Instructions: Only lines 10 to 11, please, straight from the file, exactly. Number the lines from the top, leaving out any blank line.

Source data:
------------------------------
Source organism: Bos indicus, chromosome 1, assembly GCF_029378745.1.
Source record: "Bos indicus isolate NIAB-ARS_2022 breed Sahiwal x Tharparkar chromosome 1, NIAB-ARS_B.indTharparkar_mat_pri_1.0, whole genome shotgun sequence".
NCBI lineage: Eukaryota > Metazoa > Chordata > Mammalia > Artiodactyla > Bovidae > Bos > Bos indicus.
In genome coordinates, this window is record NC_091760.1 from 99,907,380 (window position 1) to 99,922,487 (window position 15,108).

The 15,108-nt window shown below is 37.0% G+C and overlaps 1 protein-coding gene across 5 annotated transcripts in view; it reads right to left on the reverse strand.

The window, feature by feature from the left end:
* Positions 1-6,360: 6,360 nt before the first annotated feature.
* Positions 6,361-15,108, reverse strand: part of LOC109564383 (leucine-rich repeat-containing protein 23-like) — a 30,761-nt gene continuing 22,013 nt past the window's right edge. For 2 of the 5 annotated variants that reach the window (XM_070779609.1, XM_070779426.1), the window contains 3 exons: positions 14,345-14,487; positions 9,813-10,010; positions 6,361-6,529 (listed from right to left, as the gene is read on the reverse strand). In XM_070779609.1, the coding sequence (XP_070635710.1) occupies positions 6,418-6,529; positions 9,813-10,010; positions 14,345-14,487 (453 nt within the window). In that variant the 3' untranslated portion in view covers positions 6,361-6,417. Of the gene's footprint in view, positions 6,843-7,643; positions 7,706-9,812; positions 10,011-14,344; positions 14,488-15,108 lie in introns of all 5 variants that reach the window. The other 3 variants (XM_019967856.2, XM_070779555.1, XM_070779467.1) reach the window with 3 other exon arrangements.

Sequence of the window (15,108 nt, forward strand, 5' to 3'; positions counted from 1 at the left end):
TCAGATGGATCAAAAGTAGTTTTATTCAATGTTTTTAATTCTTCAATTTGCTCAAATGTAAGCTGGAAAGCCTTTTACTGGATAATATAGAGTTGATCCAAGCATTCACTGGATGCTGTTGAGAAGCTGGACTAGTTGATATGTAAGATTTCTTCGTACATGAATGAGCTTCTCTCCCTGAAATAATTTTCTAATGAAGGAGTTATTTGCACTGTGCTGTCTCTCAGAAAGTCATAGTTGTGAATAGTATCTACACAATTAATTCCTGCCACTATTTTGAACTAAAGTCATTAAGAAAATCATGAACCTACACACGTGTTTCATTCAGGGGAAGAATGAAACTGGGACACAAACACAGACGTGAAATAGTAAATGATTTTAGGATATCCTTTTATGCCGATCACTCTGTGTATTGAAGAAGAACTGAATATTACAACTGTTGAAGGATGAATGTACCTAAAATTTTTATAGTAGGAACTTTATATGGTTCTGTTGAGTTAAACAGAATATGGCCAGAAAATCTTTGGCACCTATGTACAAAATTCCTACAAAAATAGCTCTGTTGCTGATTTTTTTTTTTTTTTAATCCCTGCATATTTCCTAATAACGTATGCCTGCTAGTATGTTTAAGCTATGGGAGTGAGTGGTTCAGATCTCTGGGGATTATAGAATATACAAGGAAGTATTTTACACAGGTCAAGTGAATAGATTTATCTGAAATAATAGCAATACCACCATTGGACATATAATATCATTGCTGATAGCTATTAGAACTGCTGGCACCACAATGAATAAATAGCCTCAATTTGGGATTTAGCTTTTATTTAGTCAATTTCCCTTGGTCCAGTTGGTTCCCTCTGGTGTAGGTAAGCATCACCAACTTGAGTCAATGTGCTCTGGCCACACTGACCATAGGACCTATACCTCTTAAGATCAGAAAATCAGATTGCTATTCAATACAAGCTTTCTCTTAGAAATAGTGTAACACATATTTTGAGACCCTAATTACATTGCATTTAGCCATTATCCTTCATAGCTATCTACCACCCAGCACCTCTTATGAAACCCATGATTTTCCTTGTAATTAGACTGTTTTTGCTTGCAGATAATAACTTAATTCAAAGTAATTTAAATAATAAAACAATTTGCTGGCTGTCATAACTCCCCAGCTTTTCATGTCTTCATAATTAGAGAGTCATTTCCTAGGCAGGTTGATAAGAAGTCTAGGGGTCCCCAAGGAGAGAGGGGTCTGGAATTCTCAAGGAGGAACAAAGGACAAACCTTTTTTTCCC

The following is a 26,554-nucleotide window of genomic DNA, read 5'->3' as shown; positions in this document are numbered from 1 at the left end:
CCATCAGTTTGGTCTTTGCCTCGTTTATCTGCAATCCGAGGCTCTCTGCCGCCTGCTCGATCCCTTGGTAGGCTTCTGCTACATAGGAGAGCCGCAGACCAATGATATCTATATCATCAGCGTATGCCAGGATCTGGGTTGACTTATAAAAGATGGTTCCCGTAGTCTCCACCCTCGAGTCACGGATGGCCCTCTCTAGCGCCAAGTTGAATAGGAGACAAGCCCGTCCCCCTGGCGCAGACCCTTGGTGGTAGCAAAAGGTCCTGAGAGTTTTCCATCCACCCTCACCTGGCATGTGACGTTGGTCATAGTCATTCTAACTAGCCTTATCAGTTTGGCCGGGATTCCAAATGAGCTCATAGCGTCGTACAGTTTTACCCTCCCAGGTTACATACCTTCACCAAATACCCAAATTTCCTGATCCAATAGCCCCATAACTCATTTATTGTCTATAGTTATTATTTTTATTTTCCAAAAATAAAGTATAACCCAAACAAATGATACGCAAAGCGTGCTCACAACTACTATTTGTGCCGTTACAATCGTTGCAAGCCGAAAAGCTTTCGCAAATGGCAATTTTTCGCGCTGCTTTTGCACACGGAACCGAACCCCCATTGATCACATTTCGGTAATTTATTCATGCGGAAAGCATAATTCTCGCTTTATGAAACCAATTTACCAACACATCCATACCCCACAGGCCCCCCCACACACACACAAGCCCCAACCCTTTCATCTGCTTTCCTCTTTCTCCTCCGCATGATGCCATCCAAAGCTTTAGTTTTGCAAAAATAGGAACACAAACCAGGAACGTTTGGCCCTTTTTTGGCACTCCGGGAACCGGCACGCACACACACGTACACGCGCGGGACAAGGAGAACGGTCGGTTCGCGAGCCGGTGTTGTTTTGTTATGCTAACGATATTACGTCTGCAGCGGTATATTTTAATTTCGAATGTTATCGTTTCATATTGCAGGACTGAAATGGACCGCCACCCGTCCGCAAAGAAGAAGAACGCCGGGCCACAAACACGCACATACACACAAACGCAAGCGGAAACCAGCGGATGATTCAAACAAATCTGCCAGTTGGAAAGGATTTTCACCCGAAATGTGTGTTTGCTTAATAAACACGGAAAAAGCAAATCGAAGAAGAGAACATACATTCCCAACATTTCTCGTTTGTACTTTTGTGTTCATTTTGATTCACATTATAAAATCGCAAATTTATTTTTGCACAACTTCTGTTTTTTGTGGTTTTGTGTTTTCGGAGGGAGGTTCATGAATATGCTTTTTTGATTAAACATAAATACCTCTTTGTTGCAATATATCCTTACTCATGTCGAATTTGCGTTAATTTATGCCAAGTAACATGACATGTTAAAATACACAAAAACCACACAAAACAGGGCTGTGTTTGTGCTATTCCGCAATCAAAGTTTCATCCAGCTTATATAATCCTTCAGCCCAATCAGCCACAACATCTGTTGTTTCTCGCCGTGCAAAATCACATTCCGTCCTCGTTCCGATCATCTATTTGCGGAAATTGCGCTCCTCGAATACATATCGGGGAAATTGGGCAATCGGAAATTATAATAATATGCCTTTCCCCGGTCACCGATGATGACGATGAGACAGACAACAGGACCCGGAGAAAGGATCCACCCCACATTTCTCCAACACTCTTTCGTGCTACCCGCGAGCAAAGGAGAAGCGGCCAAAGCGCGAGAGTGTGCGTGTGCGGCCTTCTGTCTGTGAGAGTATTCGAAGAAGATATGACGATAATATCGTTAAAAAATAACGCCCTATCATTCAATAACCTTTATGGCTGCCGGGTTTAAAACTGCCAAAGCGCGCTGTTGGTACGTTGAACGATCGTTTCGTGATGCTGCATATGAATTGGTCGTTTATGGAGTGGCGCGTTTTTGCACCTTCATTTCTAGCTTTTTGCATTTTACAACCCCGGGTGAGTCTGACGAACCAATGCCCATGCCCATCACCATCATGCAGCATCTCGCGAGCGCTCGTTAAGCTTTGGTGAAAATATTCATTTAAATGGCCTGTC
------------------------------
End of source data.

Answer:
TCAGATGGATCAAAAGTAGTTTTATTCAATGTTTTTAATTCTTCAATTTGCTCAAATGTAAGCTGGAAAGCCTTTTACTGGATAATATAGAGTTGATCCAAGCATTCACTGGATGCTGTTGAGAAGCTGGACTAGTTGATATGTAAGATTTCTTCGTACATGAATGAGCTTCTCTCCCTGAAATAATTTTCTAATGAAGGAGTTATTTGCACTGTGCTGTCTCTCAGAAAGTCATAGTTGTGAATAGTATCTACACAATTAATTCCTGCCACTATTTTGAACTAAAGTCATTAAGAAAATCATGAACCTACACACGTGTTTCATTCAGGGGAAGAATGAAACTGGGACACAAACACAGACGTGAAATAGTAAATGATTTTAGGATATCCTTTTATGCCGATCACTCTGTGTATTGAAGAAGAACTGAATATTACAACTGTTGAAGGATGAATGTACCTAAAATTTTTATAGTAGGAACTTTATATGGTTCTGTTGAGTTAAACAGAATATGGCCAGAAAATCTTTGGCACCTATGTACAAAATTCCTACAAAAATAGCTCTGTTGCTGATTTTTTTTTTTTTTTAATCCCTGCATATTTCCTAATAACGTATGCCTGCTAGTATGTTTAAGCTATGGGAGTGAGTGGTTCAGATCTCTGGGGATTATAGAATATACAAGGAAGTATTTTACACAGGTCAAGTGAATAGATTTATCTGAAATAATAGCAATACCACCATTGGACATATAATATCATTGCTGATAGCTATTAGAACTGCTGGCACCACAATGAATAAATAGCCTCAATTTGGGATTTAGCTTTTATTTAGTCAATTTCCCTTGGTCCAGTTGGTTCCCTCTGGTGTAGGTAAGCATCACCAACTTGAGTCAATGTGCTCTGGCCACACTGACCATAGGACCTATACCTCTTAAGATCAGAAAATCAGATTGCTATTCAATACAAGCTTTCTCTTAGAAATAGTGTAACACATATTTTGAGACCCTAATTACATTGCATTTAGCCATTATCCTTCATAGCTATCTACCACCCAGCACCTCTTATGAAACCCATGATTTTCCTTGTAATTAGACTGTTTTTGCTTGCAGATAATAACTTAATTCAAAGTAATTTAAATAATAAAACAATTTGCTGGCTGTCATAACTCCCCAGCTTTTCATGTCTTCATAATTAGAGAGTCATTTCCTAGGCAGGTTGATAAGAAGTCTAGGGGTCCCCAAGGAGAGAGGGGTCTGGAATTCTCAAGGAGGAACAAAGGACAAACCTTTTTTTCCC

The following is a 26,554-nucleotide window of genomic DNA, read 5'->3' as shown; positions in this document are numbered from 1 at the left end: